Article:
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Wetness status across the Corn Belt remains a concern
Planting season on the horizon alone already adds stress to a farmer’s day-to-day life.
Aside from getting everything prepared, COVID-19, fluctuating markets, and other forms of uncertainty are added to the equation.
The other big piece of uncertainty – and arguably one of the most important – is the weather. The entire Corn Belt is sensitive to any kind of excess rain that could arrive this spring, and Successful Farming talked to Dennis Todey, Director of the USDA Midwest Climate Hub, to provide an update on the planting season weather.
Having a Plan
Before diving into the specifics, a point of emphasis from Todey was for farmers to have a plan in case 2020 brings a soggy spring. Todey anticipates a better year this year, but it could still bring a fair share of wetness.
“We don’t expect it to be as bad as last year, so there will some windows to plant,” Todey says. “The thing we want people to do is to remain optimistic, keep thinking ahead, but also set out plans for looking ahead for options if it’s too wet … We had a lot of problems last year with people making last-minute, big decisions with incomplete information.”
Hopefully, Midwest farmers won’t have too many issues with working around the weather in 2020, but Todey says farmers should have a target schedule to maintain if wetness generates more headaches.
There should be a target window beforehand for the completion of planting and if that day arrives with incomplete planting, farmers should have a plan in place to help decide which actions to take moving forward – whether it’s prevented planting, waiting a couple of days to reevaluate, or something else.
Successful Farming has talked with Todey each month in 2020, and he’s maintained a consistent view of the Corn Belt’s spring weather. He’s mostly been concerned about the moisture in the soil, but he remains optimistic that Mother Nature will be better this year than last year.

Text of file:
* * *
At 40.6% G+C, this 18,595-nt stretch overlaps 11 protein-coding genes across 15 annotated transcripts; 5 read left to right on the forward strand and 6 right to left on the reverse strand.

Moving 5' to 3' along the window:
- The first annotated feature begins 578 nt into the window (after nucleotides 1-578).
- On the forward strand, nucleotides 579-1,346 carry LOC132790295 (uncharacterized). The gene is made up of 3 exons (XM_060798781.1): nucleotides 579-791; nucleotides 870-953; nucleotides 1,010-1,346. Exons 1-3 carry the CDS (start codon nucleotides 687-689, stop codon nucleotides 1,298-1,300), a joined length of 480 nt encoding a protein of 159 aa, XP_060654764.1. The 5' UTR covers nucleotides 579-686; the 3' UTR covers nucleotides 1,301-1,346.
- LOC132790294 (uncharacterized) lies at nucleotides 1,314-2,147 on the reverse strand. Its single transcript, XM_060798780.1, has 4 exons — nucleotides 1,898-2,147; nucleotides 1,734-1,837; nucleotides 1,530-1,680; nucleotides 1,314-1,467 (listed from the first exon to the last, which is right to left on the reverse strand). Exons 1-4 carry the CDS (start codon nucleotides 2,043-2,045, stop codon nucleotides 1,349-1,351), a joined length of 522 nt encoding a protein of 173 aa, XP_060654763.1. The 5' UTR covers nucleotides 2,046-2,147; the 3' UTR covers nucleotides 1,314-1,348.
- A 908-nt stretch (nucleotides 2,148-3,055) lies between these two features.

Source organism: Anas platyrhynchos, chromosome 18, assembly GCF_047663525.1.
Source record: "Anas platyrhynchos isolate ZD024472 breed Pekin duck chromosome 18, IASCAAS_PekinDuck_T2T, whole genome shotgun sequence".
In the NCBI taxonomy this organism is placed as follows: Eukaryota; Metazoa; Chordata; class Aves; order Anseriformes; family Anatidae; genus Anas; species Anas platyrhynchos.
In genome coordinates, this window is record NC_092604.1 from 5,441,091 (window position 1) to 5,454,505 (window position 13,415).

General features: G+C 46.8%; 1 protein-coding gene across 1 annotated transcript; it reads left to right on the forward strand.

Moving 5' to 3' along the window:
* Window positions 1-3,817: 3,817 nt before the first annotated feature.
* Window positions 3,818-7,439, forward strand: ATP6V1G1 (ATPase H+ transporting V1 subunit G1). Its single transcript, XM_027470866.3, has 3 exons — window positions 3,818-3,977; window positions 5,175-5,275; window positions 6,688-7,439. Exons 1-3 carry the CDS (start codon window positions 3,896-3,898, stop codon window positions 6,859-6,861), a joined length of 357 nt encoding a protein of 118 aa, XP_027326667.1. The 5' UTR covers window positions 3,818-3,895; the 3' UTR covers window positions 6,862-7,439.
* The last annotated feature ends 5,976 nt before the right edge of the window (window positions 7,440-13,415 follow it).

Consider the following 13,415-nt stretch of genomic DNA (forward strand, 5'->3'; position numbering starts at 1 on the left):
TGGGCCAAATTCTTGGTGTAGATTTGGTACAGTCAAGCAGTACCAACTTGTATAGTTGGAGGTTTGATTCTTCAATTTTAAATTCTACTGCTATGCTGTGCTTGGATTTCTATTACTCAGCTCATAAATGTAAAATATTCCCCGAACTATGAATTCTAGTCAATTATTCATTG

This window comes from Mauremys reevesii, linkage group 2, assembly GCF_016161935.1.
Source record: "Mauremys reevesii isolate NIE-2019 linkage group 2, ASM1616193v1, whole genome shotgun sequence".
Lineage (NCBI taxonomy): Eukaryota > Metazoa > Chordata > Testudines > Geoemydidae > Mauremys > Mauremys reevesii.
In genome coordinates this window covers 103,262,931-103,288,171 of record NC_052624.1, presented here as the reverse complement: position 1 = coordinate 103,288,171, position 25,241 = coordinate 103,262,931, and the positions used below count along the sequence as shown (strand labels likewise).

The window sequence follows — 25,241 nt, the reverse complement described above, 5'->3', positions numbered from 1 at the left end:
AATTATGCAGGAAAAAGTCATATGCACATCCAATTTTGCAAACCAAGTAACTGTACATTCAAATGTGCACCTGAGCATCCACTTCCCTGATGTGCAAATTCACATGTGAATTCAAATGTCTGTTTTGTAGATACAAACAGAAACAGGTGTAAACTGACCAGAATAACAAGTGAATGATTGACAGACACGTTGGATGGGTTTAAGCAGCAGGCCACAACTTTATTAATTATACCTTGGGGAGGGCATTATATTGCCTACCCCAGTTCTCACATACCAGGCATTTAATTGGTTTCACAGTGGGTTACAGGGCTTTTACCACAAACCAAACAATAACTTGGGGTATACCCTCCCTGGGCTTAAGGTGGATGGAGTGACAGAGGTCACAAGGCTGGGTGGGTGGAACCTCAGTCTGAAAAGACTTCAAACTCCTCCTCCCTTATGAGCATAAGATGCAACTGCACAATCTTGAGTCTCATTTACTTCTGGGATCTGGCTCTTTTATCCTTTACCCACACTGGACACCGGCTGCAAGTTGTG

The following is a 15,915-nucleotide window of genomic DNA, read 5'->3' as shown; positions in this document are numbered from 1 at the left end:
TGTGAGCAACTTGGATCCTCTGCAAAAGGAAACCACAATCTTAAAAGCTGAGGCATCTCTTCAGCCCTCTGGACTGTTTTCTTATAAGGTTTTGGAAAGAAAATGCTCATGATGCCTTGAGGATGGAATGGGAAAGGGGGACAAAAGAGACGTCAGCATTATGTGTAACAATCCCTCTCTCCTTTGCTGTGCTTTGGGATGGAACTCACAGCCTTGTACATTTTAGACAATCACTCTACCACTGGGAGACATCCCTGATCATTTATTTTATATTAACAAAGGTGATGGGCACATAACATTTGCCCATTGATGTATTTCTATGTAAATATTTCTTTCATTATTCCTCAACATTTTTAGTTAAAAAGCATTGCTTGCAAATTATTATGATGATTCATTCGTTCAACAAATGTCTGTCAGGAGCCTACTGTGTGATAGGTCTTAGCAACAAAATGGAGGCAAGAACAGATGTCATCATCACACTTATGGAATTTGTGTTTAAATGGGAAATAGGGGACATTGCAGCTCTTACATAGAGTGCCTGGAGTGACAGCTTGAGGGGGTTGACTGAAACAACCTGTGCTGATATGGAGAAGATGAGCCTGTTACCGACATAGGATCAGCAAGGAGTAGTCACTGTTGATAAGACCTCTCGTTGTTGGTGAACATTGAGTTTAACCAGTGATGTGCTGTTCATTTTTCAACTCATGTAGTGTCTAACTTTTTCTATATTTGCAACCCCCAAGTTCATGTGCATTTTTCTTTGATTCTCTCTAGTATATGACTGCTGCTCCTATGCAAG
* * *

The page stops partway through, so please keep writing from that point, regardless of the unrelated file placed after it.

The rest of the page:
“Our situation has not changed a great deal since last time,” Todey says. “We have had a couple positive things happen. From a flooding standpoint, we’ve not had additional big snows. Even in the Plains we really haven’t had additional big snows, and the meltdown has been relatively straightforward.
“That has eased the flood risk a little bit, but it has not gone away. There are still definite flood risk possibilities pretty much anywhere across the Corn Belt.”
Todey cites the National Oceanic and Atmospheric Administration and the National Weather Service reports, highlighting the Mississippi River, the Red River of the North, and the James River in South Dakota.
The three rivers being flood risks doesn’t present a new trend, but it’s something to keep an eye on if there’s additional rain.
On the soil side, Todey says areas in Iowa might be a little better than they were last year. Overall, the Plains are similar or worse, and the east portion of the Corn Belt is beginning to face more wetness from recent rains.
“There’s no place in the Corn Belt right now where there’s not at least some level of concern on wetness,” Todey says. “It just varies in severity from place to place.”
With the wetness in the soil, a few factors will be important this spring to help minimize the muddiness in fields.
Todey lists four pieces to evaporation: temperature, the dryness in the air, wind, and sunlight.
Looking at the Climate Prediction Center’s three-month outlook for April, May, and June, the Midwest holds a slight probability that temperatures will be warmer than average. On the flip side, though, precipitation also has a higher probability of more rainfall than average.
It’s important to note that these are probabilities that remain fluid.
With that said, Todey breaks down what the probabilities mean in terms of evaporation for the Corn Belt if the probabilities remain accurate.
“The additional warmth coupled with those other things like additional wind, maybe some drier air would help to dry conditions out, but we also have an increased chance of precipitation,” Todey says. “Computer models and recent trends have indicated that wetter than average is still likely the case this spring.
“If we had that [warmth] and near normal or maybe a little dry soil, it wouldn’t be a big issue, [but] because we have wet soils already, that’s going to be hard to change and anything near to above average precipitation from here on is going to slow planting progress and produce slow fieldwork.”
To read previous spring outlooks from Successful Farming, follow the links below.